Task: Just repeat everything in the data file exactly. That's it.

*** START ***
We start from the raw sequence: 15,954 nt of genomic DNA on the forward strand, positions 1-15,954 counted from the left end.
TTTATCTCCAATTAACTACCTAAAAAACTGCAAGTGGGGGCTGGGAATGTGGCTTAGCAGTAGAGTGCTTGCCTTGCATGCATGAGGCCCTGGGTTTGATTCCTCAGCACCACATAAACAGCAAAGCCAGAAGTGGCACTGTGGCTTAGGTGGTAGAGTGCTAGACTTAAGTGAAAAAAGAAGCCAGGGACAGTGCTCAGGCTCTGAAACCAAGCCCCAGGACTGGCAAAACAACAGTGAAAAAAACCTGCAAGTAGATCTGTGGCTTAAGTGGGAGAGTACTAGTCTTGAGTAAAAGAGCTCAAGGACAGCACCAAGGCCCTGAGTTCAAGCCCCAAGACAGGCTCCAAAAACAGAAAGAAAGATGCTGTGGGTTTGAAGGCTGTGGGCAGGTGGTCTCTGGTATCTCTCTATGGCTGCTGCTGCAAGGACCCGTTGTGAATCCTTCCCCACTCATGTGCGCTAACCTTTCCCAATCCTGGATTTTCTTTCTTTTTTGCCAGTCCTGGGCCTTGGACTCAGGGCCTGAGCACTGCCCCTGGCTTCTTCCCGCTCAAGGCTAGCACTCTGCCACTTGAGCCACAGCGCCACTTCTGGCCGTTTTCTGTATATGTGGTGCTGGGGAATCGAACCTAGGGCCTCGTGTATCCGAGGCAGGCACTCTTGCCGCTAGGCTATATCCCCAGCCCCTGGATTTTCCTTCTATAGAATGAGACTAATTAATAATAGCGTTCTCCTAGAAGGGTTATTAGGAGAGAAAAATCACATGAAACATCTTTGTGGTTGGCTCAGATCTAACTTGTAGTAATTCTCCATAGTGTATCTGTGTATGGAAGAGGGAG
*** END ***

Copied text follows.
We start from the raw sequence: 15,954 nt of genomic DNA on the forward strand, positions 1-15,954 counted from the left end.
TTTATCTCCAATTAACTACCTAAAAAACTGCAAGTGGGGGCTGGGAATGTGGCTTAGCAGTAGAGTGCTTGCCTTGCATGCATGAGGCCCTGGGTTTGATTCCTCAGCACCACATAAACAGCAAAGCCAGAAGTGGCACTGTGGCTTAGGTGGTAGAGTGCTAGACTTAAGTGAAAAAAGAAGCCAGGGACAGTGCTCAGGCTCTGAAACCAAGCCCCAGGACTGGCAAAACAACAGTGAAAAAAACCTGCAAGTAGATCTGTGGCTTAAGTGGGAGAGTACTAGTCTTGAGTAAAAGAGCTCAAGGACAGCACCAAGGCCCTGAGTTCAAGCCCCAAGACAGGCTCCAAAAACAGAAAGAAAGATGCTGTGGGTTTGAAGGCTGTGGGCAGGTGGTCTCTGGTATCTCTCTATGGCTGCTGCTGCAAGGACCCGTTGTGAATCCTTCCCCACTCATGTGCGCTAACCTTTCCCAATCCTGGATTTTCTTTCTTTTTTGCCAGTCCTGGGCCTTGGACTCAGGGCCTGAGCACTGCCCCTGGCTTCTTCCCGCTCAAGGCTAGCACTCTGCCACTTGAGCCACAGCGCCACTTCTGGCCGTTTTCTGTATATGTGGTGCTGGGGAATCGAACCTAGGGCCTCGTGTATCCGAGGCAGGCACTCTTGCCGCTAGGCTATATCCCCAGCCCCTGGATTTTCCTTCTATAGAATGAGACTAATTAATAATAGCGTTCTCCTAGAAGGGTTATTAGGAGAGAAAAATCACATGAAACATCTTTGTGGTTGGCTCAGATCTAACTTGTAGTAATTCTCCATAGTGTATCTGTGTATGGAAGAGGGAG